• A- saw K- drawing. A- said, “I can’t draw. I can only scribble.” She got paper, scribbled something, and gave it to K-, saying, “This is for you, K-!” In turn, K- offered to draw her something. A- asked for a cow drawing, and after that, she asked for a pig drawing.
    • The drop-in centre we usually go to closed for a week for March Break. On the first day it reopened, it was amusing to see how everyone was glad to be back to the usual routines.
    • A- had fun playing the “not allowed up the hill” game. She ran up the hill and looked at me expectantly. I put my hands on my hips and pretended to be stern, saying, “You’re not allowed up the hill!” She ran down the hill and gave me a hug. We repeated this quite a few times. I think she knows she’s definitely allowed up the hill, but this lets her play with boundary-crossing and reconciliation.
    • After music class, we went to the museum with AO- and her grandma. Since her grandma couldn’t chase after AO-, we kept them company.
    • We bought a bag of Harvest Snaps snacks after a while of not having them around. A- said, “I want you to write my name on it.” She remembered when we accidentally bought two bags, and we wrote her name on one and W-‘s and my name on the other.
  • World
    • “We live in Canada. That’s our flag.”
    • A- was interested in sungka and pandanggo sa ilaw again.
    • A- wanted to go to the Ontario Science Centre instead of to the drop-in centre. She was fascinated by the conveyor belt in the construction area, and spent a while turning the wheel in order to bring blocks up our down.
    • While walking back from the playground, we saw someone tapping the maple trees for sap.

Blog posts

Time

Category The other week % Last week % Diff % h/wk Diff h/wk
Discretionary – Productive 0.5 5.9 5.4 8.8 9.1
Unpaid work 4.5 5.5 1.0 8.1 1.6
Sleep 34.9 35.7 0.9 52.8 1.5
Discretionary – Family 5.0 4.9 -0.1 7.3 -0.2
A- 40.8 40.6 -0.2 59.9 -0.4
Discretionary – Social 1.2 0.0 -1.2 0.0 -1.9
Business 1.5 0.0 -1.5 0.0 -2.5
Discretionary – Play 3.2 1.2 -2.0 1.7 -3.4
Personal 8.5 6.2 -2.3 9.1 -3.9

2019-03-25 Emacs news

Links from reddit.com/r/emacs, /r/orgmode, /r/spacemacs, /r/planetemacs, Hacker News, planet.emacslife.com, YouTube, the changes to the Emacs NEWS file, and emacs-devel.

Visual Book Notes: Between Parent and Child (2003)

2018-08-08a Between Parent and Child

Between Parent and Child (2003) by Dr. Haim G. Ginott, Dr. Alice Ginott, and Dr. H. Wallace Goddard is an update of the 1965 parenting classic. The book covers situations starting from toddler tantrums to talking to teens about the facts of life, and it manages to do so without seeming scattered or too sparse.

A few quick reflections on life with our three-year-old:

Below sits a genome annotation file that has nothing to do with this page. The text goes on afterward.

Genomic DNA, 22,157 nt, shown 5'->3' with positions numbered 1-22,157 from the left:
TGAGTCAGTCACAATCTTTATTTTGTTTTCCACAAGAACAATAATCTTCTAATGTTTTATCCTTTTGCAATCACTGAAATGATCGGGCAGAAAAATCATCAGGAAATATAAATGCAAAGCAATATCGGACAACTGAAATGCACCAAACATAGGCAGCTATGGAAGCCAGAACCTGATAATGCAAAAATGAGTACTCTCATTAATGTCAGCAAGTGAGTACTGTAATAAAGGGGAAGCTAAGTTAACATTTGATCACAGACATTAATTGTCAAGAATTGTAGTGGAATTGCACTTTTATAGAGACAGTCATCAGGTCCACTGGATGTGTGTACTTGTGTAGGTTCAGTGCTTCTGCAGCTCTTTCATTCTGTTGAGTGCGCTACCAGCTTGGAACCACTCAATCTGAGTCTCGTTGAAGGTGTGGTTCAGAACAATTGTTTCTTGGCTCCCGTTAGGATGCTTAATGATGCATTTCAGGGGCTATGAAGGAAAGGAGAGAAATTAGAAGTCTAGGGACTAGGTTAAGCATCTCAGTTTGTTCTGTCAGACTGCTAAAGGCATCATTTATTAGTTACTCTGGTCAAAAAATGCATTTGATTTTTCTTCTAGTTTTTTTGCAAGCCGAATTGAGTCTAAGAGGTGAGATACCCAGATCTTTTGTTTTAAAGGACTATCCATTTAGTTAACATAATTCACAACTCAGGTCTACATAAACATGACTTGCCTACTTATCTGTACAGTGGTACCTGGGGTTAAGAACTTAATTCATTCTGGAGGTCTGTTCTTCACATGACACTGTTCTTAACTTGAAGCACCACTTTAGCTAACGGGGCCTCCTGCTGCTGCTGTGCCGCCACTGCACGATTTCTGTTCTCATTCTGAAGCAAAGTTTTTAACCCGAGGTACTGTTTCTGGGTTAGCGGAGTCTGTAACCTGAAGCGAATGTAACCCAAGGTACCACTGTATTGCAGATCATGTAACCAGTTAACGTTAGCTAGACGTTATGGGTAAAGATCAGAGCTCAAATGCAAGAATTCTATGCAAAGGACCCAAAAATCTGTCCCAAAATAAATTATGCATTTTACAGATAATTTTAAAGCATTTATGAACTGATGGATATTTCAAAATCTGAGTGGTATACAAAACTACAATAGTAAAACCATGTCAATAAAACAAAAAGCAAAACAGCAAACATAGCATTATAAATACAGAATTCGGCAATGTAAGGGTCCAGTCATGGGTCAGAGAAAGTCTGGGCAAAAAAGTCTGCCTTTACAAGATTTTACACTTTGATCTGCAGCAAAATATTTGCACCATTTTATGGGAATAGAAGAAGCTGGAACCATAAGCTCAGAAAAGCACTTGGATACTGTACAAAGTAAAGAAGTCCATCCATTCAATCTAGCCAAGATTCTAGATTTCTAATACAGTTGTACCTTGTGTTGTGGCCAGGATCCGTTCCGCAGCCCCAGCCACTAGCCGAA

A- definitely can’t hear me when she’s in the grip of strong feelings, so it makes sense to me to focus on reassurance. Sometimes when she’s really upset, she shows me that she wants some space by running away and crying, “Not Mama!” That’s cool. I say, “Okay, I’ll be right over there. Let me know if you want a hug.” Sometimes she wants to be close (“Up! I want to be in the carrier!”) and that’s cool too, although it’s a bit harder when I don’t have the carrier handy.

I like the point that the book made about helping kids learn how to appreciate music and use music as an outlet for feelings, since I tend to think of it in terms of cognitive benefits instead of appreciating it as a human art. A- and I have been going to music class since she was a year old, although I think that’s been mostly because I like singing nursery songs and enjoy learning more of them. As she grows, I want to model enjoying music around her, and maybe help her find something she likes to do too. We’ve got a piano, a toy glockenspiel, and a couple of ukuleles and recorders, so there’s plenty to explore. Also, A- loves dancing, so I should remember to put music on more often.

It might be interesting to experiment with the “Show me how angry you are” approach the next time A- gets angry. I wonder if she’ll take me up on drawing or dancing it out.

The parent-as-consultant approach for homework help and everyday living sounds really nice–almost too idealistic, but who knows? Anyway, it might be worth trying as A- gets older.

Overall, Between Parent and Child is probably the book I’d recommend as a practical overview of this parenting approach, using other books such as How to Talk so Little Kids Listen and No-Drama Discipline for deeper dives.

If you like this sketchnote, feel free to print, reuse, or share it under the Creative Commons Attribution Licence. Enjoy!

Tech note: I drew this sketchnote on my phone (Medibang Paint on a Samsung Note 8), so the handwriting’s a little shakier. It was great being able to read and sketch in little snippets of time.